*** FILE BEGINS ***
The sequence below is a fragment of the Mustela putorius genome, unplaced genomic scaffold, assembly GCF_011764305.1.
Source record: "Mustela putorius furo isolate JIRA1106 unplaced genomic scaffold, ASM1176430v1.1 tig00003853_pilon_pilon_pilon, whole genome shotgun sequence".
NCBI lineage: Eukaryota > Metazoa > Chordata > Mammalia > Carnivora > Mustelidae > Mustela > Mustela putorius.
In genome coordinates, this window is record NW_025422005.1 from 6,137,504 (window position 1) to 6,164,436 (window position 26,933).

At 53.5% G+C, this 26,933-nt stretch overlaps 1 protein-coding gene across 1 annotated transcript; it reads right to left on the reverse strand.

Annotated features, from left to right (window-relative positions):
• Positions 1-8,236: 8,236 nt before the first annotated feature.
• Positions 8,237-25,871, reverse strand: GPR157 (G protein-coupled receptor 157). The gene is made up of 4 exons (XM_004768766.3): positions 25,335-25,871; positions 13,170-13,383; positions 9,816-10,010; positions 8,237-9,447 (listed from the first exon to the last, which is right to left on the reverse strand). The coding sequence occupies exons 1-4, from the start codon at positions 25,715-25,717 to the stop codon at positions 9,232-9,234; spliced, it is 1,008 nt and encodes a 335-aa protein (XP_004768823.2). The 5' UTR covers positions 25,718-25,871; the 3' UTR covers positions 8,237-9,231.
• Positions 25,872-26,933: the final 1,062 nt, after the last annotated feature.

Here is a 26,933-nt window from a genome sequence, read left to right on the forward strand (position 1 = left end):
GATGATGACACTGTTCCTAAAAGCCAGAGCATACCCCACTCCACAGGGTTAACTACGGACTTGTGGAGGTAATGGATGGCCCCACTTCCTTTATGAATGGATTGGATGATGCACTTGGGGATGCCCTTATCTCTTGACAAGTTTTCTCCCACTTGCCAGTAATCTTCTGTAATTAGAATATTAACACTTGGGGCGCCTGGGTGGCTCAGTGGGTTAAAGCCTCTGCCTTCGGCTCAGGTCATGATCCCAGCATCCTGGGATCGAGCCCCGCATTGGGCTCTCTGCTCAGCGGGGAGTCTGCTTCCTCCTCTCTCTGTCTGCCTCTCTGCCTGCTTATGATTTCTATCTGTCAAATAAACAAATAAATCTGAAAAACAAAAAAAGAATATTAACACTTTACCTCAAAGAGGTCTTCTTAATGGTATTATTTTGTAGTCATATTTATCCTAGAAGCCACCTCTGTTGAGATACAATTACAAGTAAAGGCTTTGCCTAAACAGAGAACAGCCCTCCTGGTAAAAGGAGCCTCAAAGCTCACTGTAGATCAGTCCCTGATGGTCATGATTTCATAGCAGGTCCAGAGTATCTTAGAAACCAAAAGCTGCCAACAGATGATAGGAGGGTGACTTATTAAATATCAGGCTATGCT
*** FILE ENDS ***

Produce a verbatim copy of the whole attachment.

The sequence below is a fragment of the Mustela putorius genome, unplaced genomic scaffold, assembly GCF_011764305.1.
Source record: "Mustela putorius furo isolate JIRA1106 unplaced genomic scaffold, ASM1176430v1.1 tig00003853_pilon_pilon_pilon, whole genome shotgun sequence".
NCBI lineage: Eukaryota > Metazoa > Chordata > Mammalia > Carnivora > Mustelidae > Mustela > Mustela putorius.
In genome coordinates, this window is record NW_025422005.1 from 6,137,504 (window position 1) to 6,164,436 (window position 26,933).

At 53.5% G+C, this 26,933-nt stretch overlaps 1 protein-coding gene across 1 annotated transcript; it reads right to left on the reverse strand.

Annotated features, from left to right (window-relative positions):
• Positions 1-8,236: 8,236 nt before the first annotated feature.
• Positions 8,237-25,871, reverse strand: GPR157 (G protein-coupled receptor 157). The gene is made up of 4 exons (XM_004768766.3): positions 25,335-25,871; positions 13,170-13,383; positions 9,816-10,010; positions 8,237-9,447 (listed from the first exon to the last, which is right to left on the reverse strand). The coding sequence occupies exons 1-4, from the start codon at positions 25,715-25,717 to the stop codon at positions 9,232-9,234; spliced, it is 1,008 nt and encodes a 335-aa protein (XP_004768823.2). The 5' UTR covers positions 25,718-25,871; the 3' UTR covers positions 8,237-9,231.
• Positions 25,872-26,933: the final 1,062 nt, after the last annotated feature.

Here is a 26,933-nt window from a genome sequence, read left to right on the forward strand (position 1 = left end):
GATGATGACACTGTTCCTAAAAGCCAGAGCATACCCCACTCCACAGGGTTAACTACGGACTTGTGGAGGTAATGGATGGCCCCACTTCCTTTATGAATGGATTGGATGATGCACTTGGGGATGCCCTTATCTCTTGACAAGTTTTCTCCCACTTGCCAGTAATCTTCTGTAATTAGAATATTAACACTTGGGGCGCCTGGGTGGCTCAGTGGGTTAAAGCCTCTGCCTTCGGCTCAGGTCATGATCCCAGCATCCTGGGATCGAGCCCCGCATTGGGCTCTCTGCTCAGCGGGGAGTCTGCTTCCTCCTCTCTCTGTCTGCCTCTCTGCCTGCTTATGATTTCTATCTGTCAAATAAACAAATAAATCTGAAAAACAAAAAAAGAATATTAACACTTTACCTCAAAGAGGTCTTCTTAATGGTATTATTTTGTAGTCATATTTATCCTAGAAGCCACCTCTGTTGAGATACAATTACAAGTAAAGGCTTTGCCTAAACAGAGAACAGCCCTCCTGGTAAAAGGAGCCTCAAAGCTCACTGTAGATCAGTCCCTGATGGTCATGATTTCATAGCAGGTCCAGAGTATCTTAGAAACCAAAAGCTGCCAACAGATGATAGGAGGGTGACTTATTAAATATCAGGCTATGCT